In Mexico, unless you live in a cave, you know that Mexico’s new president Andrés Manuel López Obrador (colloquially called AMLO) was inaugurated on December 1 of this year. Now this is not a political column, but handcrafts made their way into this event.
AMLO is one of only three president to ask for and receive the “staff of command” (bastón de mando) from Mexico’s indigenous communities. The idea behind the staff and the ceremony is to remind the government and the rest of Mexico’s population of its indigenous peoples, which are often marginalized. The staff was hand carved of cedar in Tlaxcala, and is adorned with ribbons of various colors symbolizing the cosmology of Mexico’s 68 recognized indigenous ethnicities.
Behind the stage, there were meters-tall panels in various colors and patterns. These were also made in Tlaxcala, by artisans in Huamantla which is known for the making of temporary “carpets” of sawdust, flower petals and other organic matter for processions.
These panels were made by arranging dried corn husks that were first colored with aniline dyes. The artisans worked 16-18 hour shifts for 22 days to make the 72 panels measuring 360 m2. The task required over 750 bundles of husks. This “vertical carpet” is the first of its kind and of this size, but it certainly will not be the last. The impression the panels made, along with the significance of the ceremony almost guarantees that panels like this will be created in the future.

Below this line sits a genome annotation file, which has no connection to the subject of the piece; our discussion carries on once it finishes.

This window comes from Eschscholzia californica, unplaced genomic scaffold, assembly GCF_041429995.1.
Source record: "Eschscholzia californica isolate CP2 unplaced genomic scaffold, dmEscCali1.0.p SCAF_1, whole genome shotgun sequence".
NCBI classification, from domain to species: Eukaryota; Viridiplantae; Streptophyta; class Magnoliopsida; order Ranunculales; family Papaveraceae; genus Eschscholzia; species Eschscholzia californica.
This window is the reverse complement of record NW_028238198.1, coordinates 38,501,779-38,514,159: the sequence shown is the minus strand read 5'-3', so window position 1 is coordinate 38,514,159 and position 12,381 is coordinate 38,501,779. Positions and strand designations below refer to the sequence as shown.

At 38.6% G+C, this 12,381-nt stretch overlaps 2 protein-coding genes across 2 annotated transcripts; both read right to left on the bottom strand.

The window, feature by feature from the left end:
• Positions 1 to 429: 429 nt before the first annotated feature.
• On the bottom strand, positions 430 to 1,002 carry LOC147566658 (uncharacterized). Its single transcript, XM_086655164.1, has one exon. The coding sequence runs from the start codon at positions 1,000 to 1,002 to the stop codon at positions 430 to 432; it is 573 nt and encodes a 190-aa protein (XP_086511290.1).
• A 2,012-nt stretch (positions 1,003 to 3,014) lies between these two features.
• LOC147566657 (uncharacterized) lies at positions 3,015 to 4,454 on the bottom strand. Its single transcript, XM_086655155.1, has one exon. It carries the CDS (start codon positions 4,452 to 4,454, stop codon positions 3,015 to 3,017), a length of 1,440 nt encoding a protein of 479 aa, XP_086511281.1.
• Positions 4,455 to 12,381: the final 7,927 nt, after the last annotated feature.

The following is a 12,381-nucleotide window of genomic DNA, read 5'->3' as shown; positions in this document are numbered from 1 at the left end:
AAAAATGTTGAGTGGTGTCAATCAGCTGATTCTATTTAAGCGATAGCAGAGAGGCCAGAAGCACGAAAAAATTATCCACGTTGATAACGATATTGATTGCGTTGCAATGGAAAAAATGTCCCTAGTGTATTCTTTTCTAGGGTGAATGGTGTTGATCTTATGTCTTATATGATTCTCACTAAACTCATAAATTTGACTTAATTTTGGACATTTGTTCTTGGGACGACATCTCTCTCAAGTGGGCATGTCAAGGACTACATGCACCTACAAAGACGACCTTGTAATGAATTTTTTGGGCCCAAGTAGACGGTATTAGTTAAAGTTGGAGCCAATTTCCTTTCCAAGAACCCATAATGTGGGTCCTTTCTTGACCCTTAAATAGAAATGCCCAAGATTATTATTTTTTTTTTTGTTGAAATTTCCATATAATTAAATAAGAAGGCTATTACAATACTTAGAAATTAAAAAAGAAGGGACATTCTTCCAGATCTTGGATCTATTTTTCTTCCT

Inaugurations are all about symbolism, representing what the incoming elected official has promised for the coming term. I’m cynical by nature, but I cannot help but hope a little that this very prominent display of handcrafted talent will translate into something good for Mexico’s artisans, especially the indigenous ones.